Author: Erin Stewart
Publication date: March 15, 2022
Genre: YA contemporary
My rating: 4.5/5 stars
By turns painfully real and softly hopeful, The Words We Keep is a striking exploration of the effects of mental illness not just on an individual, but on an entire family. It addresses the pervasiveness of mental health struggles across all types of individuals–social butterflies, high-achieving academic types, and nonconformist artists. And it does so through the eyes of anxious girl doing her best not to come unraveled even as her world seems to be falling apart around her. I couldn’t get over how much this story resonated with my own memories of high school and college–through those years of my life, so much of this main character’s experience could have been my own–and I sincerely hope this book is picked up by students working their way through high school today, as the stakes and anxieties have only gotten higher the past few years. Read on for a full review, as well as some quotes from this book that I really appreciated.
A beautifully realistic, relatable story about mental health and the healing powers of art–perfect for fans of Girl in Pieces and How it Feels to Float.
It’s been three months since The Night on the Bathroom Floor–when Lily found her older sister Alice hurting herself. Ever since then, Lily has been desperately trying to keep things together, for herself and for her family. But now Alice is coming home from her treatment program and it is becoming harder for Lily to ignore all of the feelings she’s been trying to outrun.
Enter Micah, a new student at school with a past of his own. He was in treatment with Alice and seems determined to get Lily to process not only Alice’s experience, but her own. Because Lily has secrets, too. Compulsions she can’t seem to let go of and thoughts she can’t drown out.
When Lily and Micah embark on an art project for school involving finding poetry in unexpected places, she realizes that it’s the words she’s been swallowing that desperately want to break through.
Trigger/content warnings: suicide attempt, suicide, suicidal ideation, self-injury (cutting and skin-picking), bipolar disorder, anxiety, depression, panic attacks, compulsive behaviors, psychiatric hospitalization, demeaning comments about mental illness, death of a parent, mentions of Harry Potter (though not of Rowling)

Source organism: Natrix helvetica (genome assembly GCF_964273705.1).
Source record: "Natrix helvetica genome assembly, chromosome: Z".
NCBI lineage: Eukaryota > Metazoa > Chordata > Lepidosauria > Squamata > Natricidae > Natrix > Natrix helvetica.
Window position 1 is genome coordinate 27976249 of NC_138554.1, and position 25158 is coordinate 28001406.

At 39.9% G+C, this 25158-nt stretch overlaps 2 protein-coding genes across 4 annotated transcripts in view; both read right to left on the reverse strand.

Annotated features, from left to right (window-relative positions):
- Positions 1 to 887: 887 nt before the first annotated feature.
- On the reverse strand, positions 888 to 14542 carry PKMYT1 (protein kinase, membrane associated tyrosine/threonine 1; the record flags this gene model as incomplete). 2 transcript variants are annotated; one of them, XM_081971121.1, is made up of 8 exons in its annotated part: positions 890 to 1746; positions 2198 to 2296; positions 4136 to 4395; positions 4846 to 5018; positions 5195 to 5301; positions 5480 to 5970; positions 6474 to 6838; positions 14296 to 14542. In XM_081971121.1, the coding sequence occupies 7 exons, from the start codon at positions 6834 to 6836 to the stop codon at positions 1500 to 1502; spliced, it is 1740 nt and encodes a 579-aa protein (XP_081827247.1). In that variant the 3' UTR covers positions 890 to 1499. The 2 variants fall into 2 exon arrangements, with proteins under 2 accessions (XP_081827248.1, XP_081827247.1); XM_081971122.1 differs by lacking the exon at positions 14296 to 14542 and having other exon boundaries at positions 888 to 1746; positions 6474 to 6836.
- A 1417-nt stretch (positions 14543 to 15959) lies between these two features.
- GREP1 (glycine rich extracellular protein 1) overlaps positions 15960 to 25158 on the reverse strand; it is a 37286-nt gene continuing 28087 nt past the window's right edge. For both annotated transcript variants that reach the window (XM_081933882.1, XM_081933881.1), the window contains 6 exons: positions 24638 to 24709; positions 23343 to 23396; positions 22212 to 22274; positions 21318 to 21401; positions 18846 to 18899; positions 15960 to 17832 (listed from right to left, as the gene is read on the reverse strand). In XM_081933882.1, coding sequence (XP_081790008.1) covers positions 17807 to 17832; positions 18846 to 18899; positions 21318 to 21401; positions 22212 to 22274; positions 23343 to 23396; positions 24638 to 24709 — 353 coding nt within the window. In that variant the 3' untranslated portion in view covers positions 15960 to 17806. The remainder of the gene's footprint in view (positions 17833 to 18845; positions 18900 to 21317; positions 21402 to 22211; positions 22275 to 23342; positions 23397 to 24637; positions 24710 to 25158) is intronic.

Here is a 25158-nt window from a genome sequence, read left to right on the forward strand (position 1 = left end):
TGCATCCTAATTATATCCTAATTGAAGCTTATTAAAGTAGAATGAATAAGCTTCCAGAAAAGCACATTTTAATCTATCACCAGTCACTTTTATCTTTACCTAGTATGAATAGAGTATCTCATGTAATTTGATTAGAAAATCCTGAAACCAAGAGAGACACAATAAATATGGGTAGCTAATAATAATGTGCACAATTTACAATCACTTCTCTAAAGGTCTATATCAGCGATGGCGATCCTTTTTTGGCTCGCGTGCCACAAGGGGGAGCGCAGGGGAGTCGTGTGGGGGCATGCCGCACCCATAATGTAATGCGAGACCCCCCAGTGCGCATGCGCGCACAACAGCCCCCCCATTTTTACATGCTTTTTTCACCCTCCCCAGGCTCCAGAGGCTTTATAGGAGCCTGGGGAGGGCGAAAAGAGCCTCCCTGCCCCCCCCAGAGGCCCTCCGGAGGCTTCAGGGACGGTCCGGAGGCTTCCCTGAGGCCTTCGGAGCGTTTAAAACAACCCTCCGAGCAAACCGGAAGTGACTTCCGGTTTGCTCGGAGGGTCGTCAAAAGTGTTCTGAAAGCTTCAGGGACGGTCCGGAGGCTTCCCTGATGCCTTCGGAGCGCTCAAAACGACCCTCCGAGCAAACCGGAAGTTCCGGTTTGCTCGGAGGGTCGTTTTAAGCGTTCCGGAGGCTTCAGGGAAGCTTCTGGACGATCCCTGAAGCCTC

Do you ever read a book and just go, “Dang, this author must have ripped some of this from my actual life,” because it speaks so closely to your own experiences? Because that was completely my response to this book. Lily’s high school experience tracked my own so closely, it almost hurt. An overachieving type-A student? Check. Aspiring poet who uses words to vent her anxieties but is afraid of sharing them? Check. Attempting to deny mental health problems out of fear that you’ll disappoint others, fail to achieve ultimate success in college admissions, and/or make someone else’s life harder? Check, check, and check. While Lily’s problems escalated far more quickly than my own did–and she was able to address them far sooner as a result–seeing the depths of her pain and struggles still really hit home. I also found a lot of relatable points from Lily’s sister Alice as well–the difficulty of being on medications that don’t work correctly, the awkwardness when people want to tiptoe around your mental health problems instead of just addressing them. And I really, really appreciated the infusion of art and poetry into the story, and using that art to speak to the broader anxieties, even the non-clinical ones, that plague students everywhere. I think the world could use some more guerilla poets.
One of the things I’ve seen some people complain about with this book is that Lily is often self-centered and not very likable. The thing is, that’s kind of the point. Anxiety can turn your brain into a sort of tunnel vision, and you get so preoccupied with your own problems that you start to forget other things that should be important, and to neglect your relationships as a result. (Side note: Lily’s best friend Sam deserves an award for being so unflappable and awesome.) The author actually captures amazingly the degree of thought-spiraling Lily experiences, using a series of crossed-out words every time Lily is trying to disregard a